The big news around the virtual physician lounge this week is the decline in COVID-19 vaccination rates. President Biden is pushing for small businesses to make use of tax credits to support paid time off for employees seeking vaccination.
At this point, anything we can do to incentivize people to become vaccinated is welcome. The more the virus continues to spread, the more it can mutate, which counters the progress we’ve made. Some employers understand this. Supermarket chain Kroger has offered cash incentive payments for employee vaccinations, as has hospital Houston Methodist and several health systems. Some decry this as coercion, but the reality is that someone won’t get a vaccine if they really don’t want one, based on a $100 cash payment. The incentives are also rewarding those who do the right thing, as additional vaccinations help strengthen the workforce and reduce burden on co-workers.
I remember when I received my first vaccine, we thought it would really be something if we got a million doses in arms. That would really be an indicator of safety and effectiveness. Now that we’re at the 200 million dose point, it’s clear that the risks of the vaccines are minimal. Even with the questions around the Johnson & Johnson vaccine and the potential for increased blood clots, these vaccines are remarkably safe and effective. Based on what I’ve seen with the COVID-19 illness in my patients, the vaccine is much more desirable. On the home front, I’m just waiting on a couple of second doses within my family, and then I’ll really be able to breathe a sigh of relief. It’s been a long year, for sure.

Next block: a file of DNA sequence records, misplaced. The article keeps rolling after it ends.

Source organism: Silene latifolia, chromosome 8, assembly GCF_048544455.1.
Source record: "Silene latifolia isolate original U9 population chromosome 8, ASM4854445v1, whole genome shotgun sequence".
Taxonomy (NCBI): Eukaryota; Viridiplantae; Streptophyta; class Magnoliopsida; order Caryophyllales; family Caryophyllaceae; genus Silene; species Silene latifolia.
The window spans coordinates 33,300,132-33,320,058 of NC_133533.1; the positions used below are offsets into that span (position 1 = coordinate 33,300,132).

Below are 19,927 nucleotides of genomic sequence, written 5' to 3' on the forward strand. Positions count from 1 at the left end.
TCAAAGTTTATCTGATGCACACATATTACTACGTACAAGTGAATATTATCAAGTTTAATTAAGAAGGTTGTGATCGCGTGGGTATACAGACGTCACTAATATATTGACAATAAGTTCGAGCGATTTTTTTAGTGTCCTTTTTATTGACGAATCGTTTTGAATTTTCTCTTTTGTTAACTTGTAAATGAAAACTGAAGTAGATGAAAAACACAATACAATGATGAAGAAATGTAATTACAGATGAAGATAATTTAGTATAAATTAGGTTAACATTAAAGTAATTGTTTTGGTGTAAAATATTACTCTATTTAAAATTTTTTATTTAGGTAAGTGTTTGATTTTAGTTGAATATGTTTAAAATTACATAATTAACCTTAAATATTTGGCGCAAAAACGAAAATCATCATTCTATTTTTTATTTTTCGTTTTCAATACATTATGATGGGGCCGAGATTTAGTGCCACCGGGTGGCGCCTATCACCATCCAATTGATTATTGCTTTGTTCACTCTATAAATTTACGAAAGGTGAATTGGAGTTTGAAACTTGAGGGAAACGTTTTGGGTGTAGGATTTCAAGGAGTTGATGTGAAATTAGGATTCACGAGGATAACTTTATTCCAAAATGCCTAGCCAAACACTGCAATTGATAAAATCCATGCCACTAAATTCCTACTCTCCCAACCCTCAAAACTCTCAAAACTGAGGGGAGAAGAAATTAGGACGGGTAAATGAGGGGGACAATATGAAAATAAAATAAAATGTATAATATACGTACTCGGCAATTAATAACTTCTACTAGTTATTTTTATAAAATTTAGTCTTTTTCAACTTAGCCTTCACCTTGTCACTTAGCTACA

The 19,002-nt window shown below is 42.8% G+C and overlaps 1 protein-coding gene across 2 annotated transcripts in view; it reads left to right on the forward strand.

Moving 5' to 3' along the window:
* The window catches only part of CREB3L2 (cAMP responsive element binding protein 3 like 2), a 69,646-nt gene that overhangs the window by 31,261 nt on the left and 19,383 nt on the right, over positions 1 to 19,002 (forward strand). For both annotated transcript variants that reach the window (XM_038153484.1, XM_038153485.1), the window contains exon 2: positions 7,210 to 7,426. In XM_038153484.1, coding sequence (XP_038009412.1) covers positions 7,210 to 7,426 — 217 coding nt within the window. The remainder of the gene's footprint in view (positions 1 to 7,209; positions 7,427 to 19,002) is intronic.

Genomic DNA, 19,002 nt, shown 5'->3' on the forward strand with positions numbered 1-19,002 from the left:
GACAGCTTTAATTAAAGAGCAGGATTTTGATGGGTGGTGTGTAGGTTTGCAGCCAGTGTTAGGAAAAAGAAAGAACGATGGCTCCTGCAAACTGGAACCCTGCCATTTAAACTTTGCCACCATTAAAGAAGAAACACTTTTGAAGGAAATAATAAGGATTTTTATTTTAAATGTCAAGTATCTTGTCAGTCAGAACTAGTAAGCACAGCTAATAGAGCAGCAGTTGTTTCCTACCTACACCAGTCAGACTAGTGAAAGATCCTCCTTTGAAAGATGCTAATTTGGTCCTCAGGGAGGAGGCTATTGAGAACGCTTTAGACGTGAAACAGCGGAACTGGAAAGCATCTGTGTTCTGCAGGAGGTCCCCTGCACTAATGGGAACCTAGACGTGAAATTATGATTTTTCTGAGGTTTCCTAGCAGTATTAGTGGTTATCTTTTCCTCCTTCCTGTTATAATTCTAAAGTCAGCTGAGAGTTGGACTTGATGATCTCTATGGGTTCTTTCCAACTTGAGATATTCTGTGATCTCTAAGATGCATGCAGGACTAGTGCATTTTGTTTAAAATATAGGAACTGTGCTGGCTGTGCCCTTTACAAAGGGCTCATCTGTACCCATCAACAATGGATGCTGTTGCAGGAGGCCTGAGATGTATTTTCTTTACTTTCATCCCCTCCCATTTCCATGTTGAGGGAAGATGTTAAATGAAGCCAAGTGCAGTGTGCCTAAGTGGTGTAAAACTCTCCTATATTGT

Healthcare workers have been at the tip of the spear, not only fighting the pandemic, but also dealing with increasing numbers of unstable patients and sometimes public hostility. The Journal of the American Medical Association published a recent article on “Navigating Attacks Against Health Care Workers in the COVID-19 Era.” Initially, health workers were on the receiving end of discrimination as well as violence. Several colleagues were asked not to attend church or told that their children couldn’t participate in activities because they were potentially in contact with COVID-19 patients. There are also social media attacks – I’ve experienced them personally, although what I’ve encountered has been on the mild side compared to that experienced by others.
During my career, I’ve experienced patients ranging from “creepy stalker” to verbally abusive to downright threatening. Fortunately, the only physical threats have occurred within the hospital emergency department, so I had security staff at the ready. Still, there’s always that worry that a disgruntled patient or drug seeker will be waiting for you at the end of your shift. Hospitals and larger facilities may have security staff that can help mitigate this risk, but for healthcare workers in small practices or isolated environments, we’re pretty much left with the buddy system to help keep each other safe.